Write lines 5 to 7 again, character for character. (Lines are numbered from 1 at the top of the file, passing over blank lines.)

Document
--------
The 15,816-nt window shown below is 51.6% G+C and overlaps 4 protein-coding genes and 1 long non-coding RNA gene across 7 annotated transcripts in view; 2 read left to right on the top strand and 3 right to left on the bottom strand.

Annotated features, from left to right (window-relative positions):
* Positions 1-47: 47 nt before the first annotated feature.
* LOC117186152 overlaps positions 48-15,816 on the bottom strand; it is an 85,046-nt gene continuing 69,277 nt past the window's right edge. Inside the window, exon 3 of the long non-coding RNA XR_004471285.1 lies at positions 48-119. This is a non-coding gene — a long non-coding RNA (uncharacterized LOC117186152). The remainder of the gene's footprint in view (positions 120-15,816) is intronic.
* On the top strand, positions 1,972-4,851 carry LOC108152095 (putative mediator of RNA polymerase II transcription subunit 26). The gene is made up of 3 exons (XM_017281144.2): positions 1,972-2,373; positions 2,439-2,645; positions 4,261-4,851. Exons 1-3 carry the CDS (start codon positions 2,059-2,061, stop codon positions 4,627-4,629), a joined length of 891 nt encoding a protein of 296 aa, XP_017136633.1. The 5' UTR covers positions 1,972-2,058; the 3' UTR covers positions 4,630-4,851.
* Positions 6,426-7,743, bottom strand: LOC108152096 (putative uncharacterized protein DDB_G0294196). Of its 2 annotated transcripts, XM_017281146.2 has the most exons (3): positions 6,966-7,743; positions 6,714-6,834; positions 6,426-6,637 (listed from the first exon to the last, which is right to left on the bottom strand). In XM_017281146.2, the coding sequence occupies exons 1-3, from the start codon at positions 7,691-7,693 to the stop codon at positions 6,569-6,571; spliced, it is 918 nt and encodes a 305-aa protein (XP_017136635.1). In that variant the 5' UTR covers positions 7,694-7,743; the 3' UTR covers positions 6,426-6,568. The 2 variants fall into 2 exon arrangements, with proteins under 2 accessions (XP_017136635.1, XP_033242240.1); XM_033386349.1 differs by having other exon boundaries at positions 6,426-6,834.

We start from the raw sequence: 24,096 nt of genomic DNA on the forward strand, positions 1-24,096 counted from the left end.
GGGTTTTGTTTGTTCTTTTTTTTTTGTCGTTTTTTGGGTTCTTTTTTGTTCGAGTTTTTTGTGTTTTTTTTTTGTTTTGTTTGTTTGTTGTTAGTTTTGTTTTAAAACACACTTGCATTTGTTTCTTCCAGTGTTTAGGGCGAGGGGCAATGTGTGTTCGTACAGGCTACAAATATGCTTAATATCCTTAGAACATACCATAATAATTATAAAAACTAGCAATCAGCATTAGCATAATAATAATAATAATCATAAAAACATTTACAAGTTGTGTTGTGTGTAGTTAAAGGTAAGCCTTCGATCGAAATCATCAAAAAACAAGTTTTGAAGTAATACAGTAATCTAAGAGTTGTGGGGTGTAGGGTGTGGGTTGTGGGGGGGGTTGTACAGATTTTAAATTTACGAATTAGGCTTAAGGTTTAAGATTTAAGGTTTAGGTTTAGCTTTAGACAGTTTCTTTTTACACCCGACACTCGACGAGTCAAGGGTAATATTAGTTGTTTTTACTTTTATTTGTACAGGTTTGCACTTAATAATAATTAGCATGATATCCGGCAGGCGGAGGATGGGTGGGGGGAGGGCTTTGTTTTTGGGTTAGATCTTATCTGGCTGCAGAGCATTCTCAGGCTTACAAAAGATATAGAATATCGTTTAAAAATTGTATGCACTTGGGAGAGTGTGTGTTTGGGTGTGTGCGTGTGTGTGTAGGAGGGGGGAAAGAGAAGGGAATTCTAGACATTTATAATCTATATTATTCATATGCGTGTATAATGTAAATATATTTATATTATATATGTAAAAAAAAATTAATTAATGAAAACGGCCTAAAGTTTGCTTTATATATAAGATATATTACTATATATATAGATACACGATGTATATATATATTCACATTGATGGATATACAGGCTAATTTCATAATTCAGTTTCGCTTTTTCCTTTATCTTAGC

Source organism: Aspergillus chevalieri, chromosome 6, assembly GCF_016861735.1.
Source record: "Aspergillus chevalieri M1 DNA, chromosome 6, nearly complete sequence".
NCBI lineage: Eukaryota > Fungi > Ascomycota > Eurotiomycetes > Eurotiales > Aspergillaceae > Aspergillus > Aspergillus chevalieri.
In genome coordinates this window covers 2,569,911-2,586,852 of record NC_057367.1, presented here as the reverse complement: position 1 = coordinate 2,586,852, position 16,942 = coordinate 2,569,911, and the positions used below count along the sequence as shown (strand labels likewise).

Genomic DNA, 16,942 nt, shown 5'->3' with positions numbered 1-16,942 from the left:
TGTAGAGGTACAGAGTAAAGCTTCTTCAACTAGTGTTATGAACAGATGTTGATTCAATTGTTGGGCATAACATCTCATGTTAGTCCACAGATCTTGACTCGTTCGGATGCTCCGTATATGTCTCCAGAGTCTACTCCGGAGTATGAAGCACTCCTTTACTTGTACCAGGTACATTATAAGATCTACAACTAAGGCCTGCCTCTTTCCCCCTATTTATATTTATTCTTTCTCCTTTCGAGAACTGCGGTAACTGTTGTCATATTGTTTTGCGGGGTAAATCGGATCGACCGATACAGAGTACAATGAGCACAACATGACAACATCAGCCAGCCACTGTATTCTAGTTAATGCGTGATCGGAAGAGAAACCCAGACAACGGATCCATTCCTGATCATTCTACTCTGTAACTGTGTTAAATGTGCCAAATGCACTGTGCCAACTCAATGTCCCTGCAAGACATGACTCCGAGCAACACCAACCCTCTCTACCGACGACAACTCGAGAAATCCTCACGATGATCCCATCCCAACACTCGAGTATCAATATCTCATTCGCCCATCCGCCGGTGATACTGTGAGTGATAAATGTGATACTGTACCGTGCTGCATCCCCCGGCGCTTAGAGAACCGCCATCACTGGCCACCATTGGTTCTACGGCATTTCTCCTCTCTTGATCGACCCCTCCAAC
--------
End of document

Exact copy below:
* On the top strand, positions 1,972-4,851 carry LOC108152095 (putative mediator of RNA polymerase II transcription subunit 26). The gene is made up of 3 exons (XM_017281144.2): positions 1,972-2,373; positions 2,439-2,645; positions 4,261-4,851. Exons 1-3 carry the CDS (start codon positions 2,059-2,061, stop codon positions 4,627-4,629), a joined length of 891 nt encoding a protein of 296 aa, XP_017136633.1. The 5' UTR covers positions 1,972-2,058; the 3' UTR covers positions 4,630-4,851.
* Positions 6,426-7,743, bottom strand: LOC108152096 (putative uncharacterized protein DDB_G0294196). Of its 2 annotated transcripts, XM_017281146.2 has the most exons (3): positions 6,966-7,743; positions 6,714-6,834; positions 6,426-6,637 (listed from the first exon to the last, which is right to left on the bottom strand). In XM_017281146.2, the coding sequence occupies exons 1-3, from the start codon at positions 7,691-7,693 to the stop codon at positions 6,569-6,571; spliced, it is 918 nt and encodes a 305-aa protein (XP_017136635.1). In that variant the 5' UTR covers positions 7,694-7,743; the 3' UTR covers positions 6,426-6,568. The 2 variants fall into 2 exon arrangements, with proteins under 2 accessions (XP_017136635.1, XP_033242240.1); XM_033386349.1 differs by having other exon boundaries at positions 6,426-6,834.

We start from the raw sequence: 24,096 nt of genomic DNA on the forward strand, positions 1-24,096 counted from the left end.